Abstract: This article reviews so-called screening in simulation; i.e., it examines the search for the really important factors in experiments with simulation models that have very many factors (or inputs). The article focuses on a most e¢ cient and e¤ective screening method, namely Sequential Bifurcation. It ends with a discussion of possible topics for future research, and forty references for further study.
    Keywords: screening;metamodel;response surface;design
    JEL: C0 C1 C9
    Date: 2007
    URL: http://d.repec.org/n?u=RePEc:dgr:kubcen:200721&r=cmp
  9. By: Yan, Robert; Nuttall, John; Ling, Charles
    Abstract: Cooper showed how a filter method could be used to predict equity returns for the next week by using information about returns and volume for the two previous weeks. Cooper's method may be regarded as a crude method of Machine Learning. Over the last 20 years Machine Learning has been successfully applied to the modeling of large data sets, often containing a lot of noise, in many different fields. When applying the technique it is important to fit it to the specific problem under consideration. We have designed and applied to Cooper's problem a practical new method of Machine Learning, appropriate to the problem, that is based on a modification of the well-known kernel regression method. We call it the Prototype Kernel Regression method (PKR). In both the period 1978-1993 studied by Cooper, and the period 1994-2004, the PKR method leads to a clear profit improvement compared to Cooper's approach. In all of 48 different cases studied, the period pre-cost average return is larger for the PKR method than Cooper's method, on average 37% higher, and that margin would increase as costs were taken into account. Our method aims to minimize the danger of data snooping, and it could plausibly have been applied in 1994 or earlier. There may be a lesson here for proponents of the Efficient Market Hypothesis in the form that states that profitable prediction of equity returns is impossible except by chance. It is not enough for them to show that the profits from an anomaly-based trading scheme disappear after costs. The proponents should also consider what would have been plausible applications of more sophisticated Machine Learning techniques before dismissing evidence against the EMH.
    JEL: C02
    Date: 2006–04–03
    URL: http://d.repec.org/n?u=RePEc:pra:mprapa:2536&r=cmp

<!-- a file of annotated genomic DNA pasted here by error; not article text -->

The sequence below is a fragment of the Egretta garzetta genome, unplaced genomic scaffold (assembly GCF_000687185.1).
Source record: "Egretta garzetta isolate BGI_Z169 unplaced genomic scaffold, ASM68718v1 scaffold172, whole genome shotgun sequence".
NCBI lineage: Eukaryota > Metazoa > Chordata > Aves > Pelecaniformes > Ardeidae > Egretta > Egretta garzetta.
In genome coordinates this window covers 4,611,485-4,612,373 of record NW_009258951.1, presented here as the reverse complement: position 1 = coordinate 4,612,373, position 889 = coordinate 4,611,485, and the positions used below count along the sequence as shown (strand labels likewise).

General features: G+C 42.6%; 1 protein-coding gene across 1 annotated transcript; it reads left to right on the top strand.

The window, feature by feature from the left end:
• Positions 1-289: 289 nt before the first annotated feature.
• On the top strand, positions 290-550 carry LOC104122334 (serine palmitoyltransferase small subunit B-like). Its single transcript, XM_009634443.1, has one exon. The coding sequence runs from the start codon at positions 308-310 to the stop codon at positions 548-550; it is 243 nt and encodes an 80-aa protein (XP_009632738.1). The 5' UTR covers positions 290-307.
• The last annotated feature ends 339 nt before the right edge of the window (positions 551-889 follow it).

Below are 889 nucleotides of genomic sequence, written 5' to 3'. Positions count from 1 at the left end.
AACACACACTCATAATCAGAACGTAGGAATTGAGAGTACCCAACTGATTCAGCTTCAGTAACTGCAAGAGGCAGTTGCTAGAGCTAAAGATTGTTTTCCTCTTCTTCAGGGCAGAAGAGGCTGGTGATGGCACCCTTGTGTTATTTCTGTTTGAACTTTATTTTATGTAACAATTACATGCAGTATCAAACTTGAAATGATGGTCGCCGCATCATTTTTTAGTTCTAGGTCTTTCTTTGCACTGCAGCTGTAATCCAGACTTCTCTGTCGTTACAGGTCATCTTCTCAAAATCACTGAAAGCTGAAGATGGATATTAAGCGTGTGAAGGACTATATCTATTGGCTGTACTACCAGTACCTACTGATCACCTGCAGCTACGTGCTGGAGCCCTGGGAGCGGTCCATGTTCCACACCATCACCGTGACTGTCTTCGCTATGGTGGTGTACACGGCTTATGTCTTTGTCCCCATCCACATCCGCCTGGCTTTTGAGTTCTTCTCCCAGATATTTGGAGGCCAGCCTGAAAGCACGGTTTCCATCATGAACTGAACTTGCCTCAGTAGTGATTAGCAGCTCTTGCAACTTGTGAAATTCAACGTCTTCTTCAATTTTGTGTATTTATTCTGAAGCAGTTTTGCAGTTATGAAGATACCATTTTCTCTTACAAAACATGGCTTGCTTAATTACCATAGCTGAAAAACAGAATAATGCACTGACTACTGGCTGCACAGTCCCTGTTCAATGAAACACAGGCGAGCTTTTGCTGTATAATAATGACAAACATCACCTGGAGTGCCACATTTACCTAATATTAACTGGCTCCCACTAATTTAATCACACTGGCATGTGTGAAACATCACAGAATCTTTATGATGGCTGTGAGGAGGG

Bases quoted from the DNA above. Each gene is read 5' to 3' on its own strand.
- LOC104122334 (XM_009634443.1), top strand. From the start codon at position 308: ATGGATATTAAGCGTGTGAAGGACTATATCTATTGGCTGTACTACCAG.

10. By: Cifter, Atilla; Ozun, Alper
    Abstract: In this study, variance changing to the scale and multi-scale Capital Asset Pricing Model (CAPM) is tested by Wavelets as a new analysis method in finance and economics. It introduces a new approach to the variance changing to the scale as a general risk indicator, and to multi-scale CAPM portfolio theory as a systematic risk indicator. In the study, variance changes to scale and systematic risk changes to scale of 10 stocks in ISE-30 have been determined. The ability of the investors to conduct risk based analysis up to 128 days allows them to determine the risk level to the scale (stock holding period). According to the study results; it is determined that the variances of 10 stocks from ISE 30 change according to the scale and variance differentiation as an expression of general risk level increase starting from the 1st scale (1 to 4 days). In multi-scale CAPM, it is determined that systematic risk of all stocks is changed to frequency (scale) and increased at higher scales. The finding as to beta and return at the high levels shall be in stronger form evidenced by Gencay et al (2005) is determined as not applicable to ISE 30. The risk and return for ISE 30 are close to the positive in the 3rd scale (32 days), but they are in the same direction for the other scales. This finding shows that the risk-return maximization of a portfolio of 10 stocks from ISE may be achieved at a level of 32 days and the risk will be higher than the return in the portfolios established at those levels different than 32 days.
    Keywords: Multiscale systematic risk; CAPM; wavelets; multiscale variance
    JEL: G0 G1
    Date: 2007–03–01
    URL: http://d.repec.org/n?u=RePEc:pra:mprapa:2484&r=cmp
  11. By: Ivanov,I.D.; Klerk,E. de (Tilburg University, Center for Economic Research)
    Abstract: In this paper we present the algorithmic framework and practical aspects of implementing a parallel version of a primal-dual semidefinite programming solver on a distributed memory computer cluster. Our implementation is based on the CSDP solver and uses a message passing interface (MPI), and the ScaLAPACK library. A new feature is implemented to deal with problems that have rank-one constraint matrices. We show that significant improvement is obtained for a test set of problems with rank one constraint matrices. Moreover, we show that very good parallel efficiency is obtained for large-scale problems where the number of linear equality constraints is very large compared to the block sizes of the positive semidefinite matrix variables.
    Keywords: 90C22;90C51; semidefinite programming;interior point methods;parallel computing; distributed memory cluster
    JEL: C60
    Date: 2007
    URL: http://d.repec.org/n?u=RePEc:dgr:kubcen:200720&r=cmp